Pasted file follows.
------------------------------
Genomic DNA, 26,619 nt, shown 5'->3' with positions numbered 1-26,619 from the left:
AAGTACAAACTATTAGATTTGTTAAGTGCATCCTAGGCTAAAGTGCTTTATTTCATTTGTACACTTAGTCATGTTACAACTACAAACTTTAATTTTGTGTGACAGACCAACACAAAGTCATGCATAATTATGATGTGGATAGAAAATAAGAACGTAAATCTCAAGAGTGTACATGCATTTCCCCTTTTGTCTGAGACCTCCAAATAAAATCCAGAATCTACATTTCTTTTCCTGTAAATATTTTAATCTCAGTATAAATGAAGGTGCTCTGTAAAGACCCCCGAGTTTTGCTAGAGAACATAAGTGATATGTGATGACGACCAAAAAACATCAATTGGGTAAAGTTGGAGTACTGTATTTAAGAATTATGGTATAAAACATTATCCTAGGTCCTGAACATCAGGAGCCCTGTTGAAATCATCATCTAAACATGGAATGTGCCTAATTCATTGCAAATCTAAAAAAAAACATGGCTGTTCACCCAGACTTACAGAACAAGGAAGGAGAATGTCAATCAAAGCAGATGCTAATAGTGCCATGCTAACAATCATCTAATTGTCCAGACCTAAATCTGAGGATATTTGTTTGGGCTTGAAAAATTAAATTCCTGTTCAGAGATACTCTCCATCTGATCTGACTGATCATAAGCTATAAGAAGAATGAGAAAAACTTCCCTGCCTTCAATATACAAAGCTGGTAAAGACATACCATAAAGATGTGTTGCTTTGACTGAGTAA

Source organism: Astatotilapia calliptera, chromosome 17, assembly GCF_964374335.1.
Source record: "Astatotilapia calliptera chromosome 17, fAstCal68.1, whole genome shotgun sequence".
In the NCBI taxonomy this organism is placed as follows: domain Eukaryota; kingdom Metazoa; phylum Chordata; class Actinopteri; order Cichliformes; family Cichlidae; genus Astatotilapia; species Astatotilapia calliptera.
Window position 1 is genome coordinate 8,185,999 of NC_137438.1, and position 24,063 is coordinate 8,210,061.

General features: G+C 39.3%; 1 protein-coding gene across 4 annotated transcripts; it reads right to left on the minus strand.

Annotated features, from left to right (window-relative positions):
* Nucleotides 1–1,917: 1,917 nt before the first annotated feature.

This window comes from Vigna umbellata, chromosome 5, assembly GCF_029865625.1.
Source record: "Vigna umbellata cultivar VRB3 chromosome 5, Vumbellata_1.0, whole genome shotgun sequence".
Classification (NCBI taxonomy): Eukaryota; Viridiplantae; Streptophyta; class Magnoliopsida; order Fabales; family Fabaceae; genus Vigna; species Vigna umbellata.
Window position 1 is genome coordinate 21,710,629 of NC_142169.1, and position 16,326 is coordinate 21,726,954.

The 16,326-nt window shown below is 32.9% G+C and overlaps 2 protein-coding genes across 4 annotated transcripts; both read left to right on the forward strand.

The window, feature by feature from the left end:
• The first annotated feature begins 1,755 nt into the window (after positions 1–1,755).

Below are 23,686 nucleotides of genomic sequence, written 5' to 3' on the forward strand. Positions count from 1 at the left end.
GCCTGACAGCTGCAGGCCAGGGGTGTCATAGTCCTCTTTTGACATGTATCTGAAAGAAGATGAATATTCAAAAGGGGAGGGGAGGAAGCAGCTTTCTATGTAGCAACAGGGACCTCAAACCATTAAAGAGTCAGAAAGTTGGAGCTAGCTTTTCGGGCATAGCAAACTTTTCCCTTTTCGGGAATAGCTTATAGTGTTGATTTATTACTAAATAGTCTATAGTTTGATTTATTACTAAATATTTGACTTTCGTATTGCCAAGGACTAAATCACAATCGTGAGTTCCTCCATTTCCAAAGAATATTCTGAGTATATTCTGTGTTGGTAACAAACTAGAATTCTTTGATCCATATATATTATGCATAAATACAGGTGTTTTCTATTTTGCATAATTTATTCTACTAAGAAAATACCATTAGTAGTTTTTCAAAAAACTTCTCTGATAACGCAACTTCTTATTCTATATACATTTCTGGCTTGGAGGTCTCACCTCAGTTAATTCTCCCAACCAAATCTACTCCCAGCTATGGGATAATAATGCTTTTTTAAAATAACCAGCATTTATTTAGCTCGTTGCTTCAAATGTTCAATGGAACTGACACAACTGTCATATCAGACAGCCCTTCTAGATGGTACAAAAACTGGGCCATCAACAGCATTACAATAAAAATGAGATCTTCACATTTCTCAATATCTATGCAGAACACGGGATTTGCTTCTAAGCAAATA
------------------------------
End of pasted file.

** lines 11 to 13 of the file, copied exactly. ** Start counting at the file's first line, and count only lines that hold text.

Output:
Source record: "Vigna umbellata cultivar VRB3 chromosome 5, Vumbellata_1.0, whole genome shotgun sequence".
Classification (NCBI taxonomy): Eukaryota; Viridiplantae; Streptophyta; class Magnoliopsida; order Fabales; family Fabaceae; genus Vigna; species Vigna umbellata.
Window position 1 is genome coordinate 21,710,629 of NC_142169.1, and position 16,326 is coordinate 21,726,954.